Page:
‘A promise made and kept for life – that was your gift’: Poet Laureate Simon Armitage reads his emotional tribute to Her Majesty in heart-breaking video tweeted from Royal Family account
- Simon Armitage writes verses a ‘token of thanks’ for Queen’s decades of service
- The Royal Family has published a video of the Poet Laurette reading his tribute
- Floral Tribute, refers to the monarch carrying the country in ‘slender hands’
- Poem is structured so first letter of each line spells out the name ‘Elizabeth’
- Full coverage: Click here to see all our coverage of the Queen’s passing
The Poet Laureate Simon Armitage has read his emotional tribute to the late Queen Elizabeth II thanking her for decades of loyal service.
The ‘poem of condolence’, named Floral Tribute, refers to the monarch carrying the country in ‘slender hands… hands that can rest, now, relieved of a century’s weight’.
This afternoon, the Royal Family shared a heart-breaking video of the poet solemnly reading the 18-line tribute, with photos of the thousands of flowers, Paddington Bears and marmalade sandwiches that have been placed across the country by mourners.
As the poet continues to read the poem, the video, which was shared from the Royal Family’s Twitter account, documents photos of the Queen’s coffin, as well as photos of the Queen in her youth that have been laid outside Buckingham Palace.
The poem, written as a ‘token of thanks to the queen’ takes the form of a double acrostic, meaning the first letter of each line in both stanzas spells the name Elizabeth.
As the poet solemnly read out the heart-breaking tribute, a reel of photos ran in the background of the video, including photos of Paddington Bears and flowers left my mourners all over the country
It starts by describing the coming of a September evening – a reference to the month of the Queen’s death – and says the ‘determined’ late afternoon cannot delay nightfall.
The poet then describes a lily illuminating the darkness and says it is a ‘token of thanks’.
Speaking on BBC Radio 4’s Today programme, Mr Armitage said he had tried to be ‘personal and write a poem of condolence but without being intrusive’.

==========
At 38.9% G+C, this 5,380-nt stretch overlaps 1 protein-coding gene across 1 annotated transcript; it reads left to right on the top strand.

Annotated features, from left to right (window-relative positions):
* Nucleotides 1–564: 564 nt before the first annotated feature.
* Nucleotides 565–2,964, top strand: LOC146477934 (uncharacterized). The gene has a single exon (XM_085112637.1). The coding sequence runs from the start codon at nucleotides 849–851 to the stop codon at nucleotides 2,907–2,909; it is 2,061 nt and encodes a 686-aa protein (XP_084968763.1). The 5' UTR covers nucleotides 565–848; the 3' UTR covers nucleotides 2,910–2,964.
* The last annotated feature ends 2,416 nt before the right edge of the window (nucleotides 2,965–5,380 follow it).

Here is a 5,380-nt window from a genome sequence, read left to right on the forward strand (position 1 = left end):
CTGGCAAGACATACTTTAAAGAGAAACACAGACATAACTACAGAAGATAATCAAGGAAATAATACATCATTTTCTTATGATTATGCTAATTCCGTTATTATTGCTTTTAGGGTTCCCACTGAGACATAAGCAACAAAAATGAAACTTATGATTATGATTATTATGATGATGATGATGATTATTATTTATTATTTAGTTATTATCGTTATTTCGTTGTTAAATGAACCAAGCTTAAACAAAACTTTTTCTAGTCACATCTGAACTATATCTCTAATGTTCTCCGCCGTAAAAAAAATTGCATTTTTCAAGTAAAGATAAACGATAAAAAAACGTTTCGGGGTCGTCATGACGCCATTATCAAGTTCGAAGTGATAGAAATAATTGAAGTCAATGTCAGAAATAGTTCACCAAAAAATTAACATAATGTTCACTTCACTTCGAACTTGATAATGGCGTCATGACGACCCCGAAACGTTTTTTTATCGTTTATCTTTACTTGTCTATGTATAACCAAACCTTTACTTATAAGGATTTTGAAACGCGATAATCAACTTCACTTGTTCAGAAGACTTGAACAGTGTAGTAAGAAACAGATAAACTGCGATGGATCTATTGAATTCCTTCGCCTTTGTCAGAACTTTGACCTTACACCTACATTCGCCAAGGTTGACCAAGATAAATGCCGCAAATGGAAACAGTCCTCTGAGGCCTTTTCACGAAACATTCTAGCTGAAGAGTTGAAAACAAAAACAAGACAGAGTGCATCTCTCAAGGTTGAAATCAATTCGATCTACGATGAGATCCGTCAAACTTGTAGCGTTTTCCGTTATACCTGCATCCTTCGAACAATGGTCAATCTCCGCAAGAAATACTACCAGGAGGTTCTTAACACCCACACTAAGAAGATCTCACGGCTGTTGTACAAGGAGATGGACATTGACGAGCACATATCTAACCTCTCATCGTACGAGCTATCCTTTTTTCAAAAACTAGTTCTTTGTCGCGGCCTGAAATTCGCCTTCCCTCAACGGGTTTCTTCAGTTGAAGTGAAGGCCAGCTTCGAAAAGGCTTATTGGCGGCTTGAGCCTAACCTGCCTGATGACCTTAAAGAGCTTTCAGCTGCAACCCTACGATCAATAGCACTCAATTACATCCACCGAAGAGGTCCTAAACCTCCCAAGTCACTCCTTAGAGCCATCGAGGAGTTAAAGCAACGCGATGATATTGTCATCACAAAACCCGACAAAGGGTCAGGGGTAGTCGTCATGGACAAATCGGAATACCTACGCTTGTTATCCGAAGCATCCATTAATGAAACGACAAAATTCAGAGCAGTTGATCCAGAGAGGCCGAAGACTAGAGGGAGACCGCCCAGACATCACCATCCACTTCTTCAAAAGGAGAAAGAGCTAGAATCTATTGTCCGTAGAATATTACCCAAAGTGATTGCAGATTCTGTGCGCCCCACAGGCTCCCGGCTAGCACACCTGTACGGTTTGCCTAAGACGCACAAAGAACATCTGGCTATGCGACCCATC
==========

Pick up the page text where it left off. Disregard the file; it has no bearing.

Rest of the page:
He also explained why he decided to use the acrostic technique to spell out the late Queen’s name.
The Queen chose the Lily of the valley as her favourite flower in 2020 after the Covid pandemic forced the Chelsea Flower Show online
The video was shared by the Royal Family on its Twitter page. The heart-breaking tribute included a photo of a child laying down a rose, paying respect to the late monarch
Simon Armitage said he had tried to write a poem that was ‘personal and write a poem of condolence but without being intrusive’
He added: ‘It’s a lovely name but a name she probably rarely got to hear very much because everybody had to preface that with ceremonial nominals.’
Lily of the valley was the Queen’s favourite flower and was included in her coronation bouquet in 1953. Her childhood nickname was Lilibet and the poem also refers to lily of the valley as ‘a namesake almost’.
The Queen chose it when the Royal Family shared their favourite blooms in 2020 after the pandemic forced the Chelsea Flower Show online.
Buckingham Palace said it had ‘special associations’ for the monarch since her coronation, and the sweet-scented flower also featured in Kate Middleton’s wedding bouquet.
Often used to symbolise trustworthiness, the woodland plant is grown in the grounds at Buckingham Palace.
Mr Armitage refers to the Queen’s coronation and her decades of service in the poem, writing: ‘A promise made and kept for life – that was your gift.’
He continues: ‘The country loaded its whole self into your slender hands,/ Hands that can rest, now, relieved of a century’s weight.’
The second stanza begins with a reference to the Queen’s death in Scotland: ‘Evening has come. Rain on the black lochs and dark Munros.’
It pays tribute to her ‘restrained zeal and forceful grace’ and compares her to the lily of the valley, saying: ‘Everything turns on these luminous petals and deep roots.’
It ends by suggesting the Queen’s influence will last beyond her lifetime, as the lily’s brightness ‘holds and glows beyond the life and border of its bloom’. Mr Armitage, 59, has served as poet laureate since May 2019 and met the Queen once a year when she held audiences for the winner of her annual gold medal for poetry.
Earlier this year he wrote a 70-line poem, Queenhood, to mark her 70 years of service at the Platinum Jubilee. The poet, a former probation officer, also wrote an elegy for the death of the Duke of Edinburgh, The Patriarchs.
In an interview with The Times earlier this year, he said he had been ‘won over by the Queen’ and believed the nation needed the monarchy.
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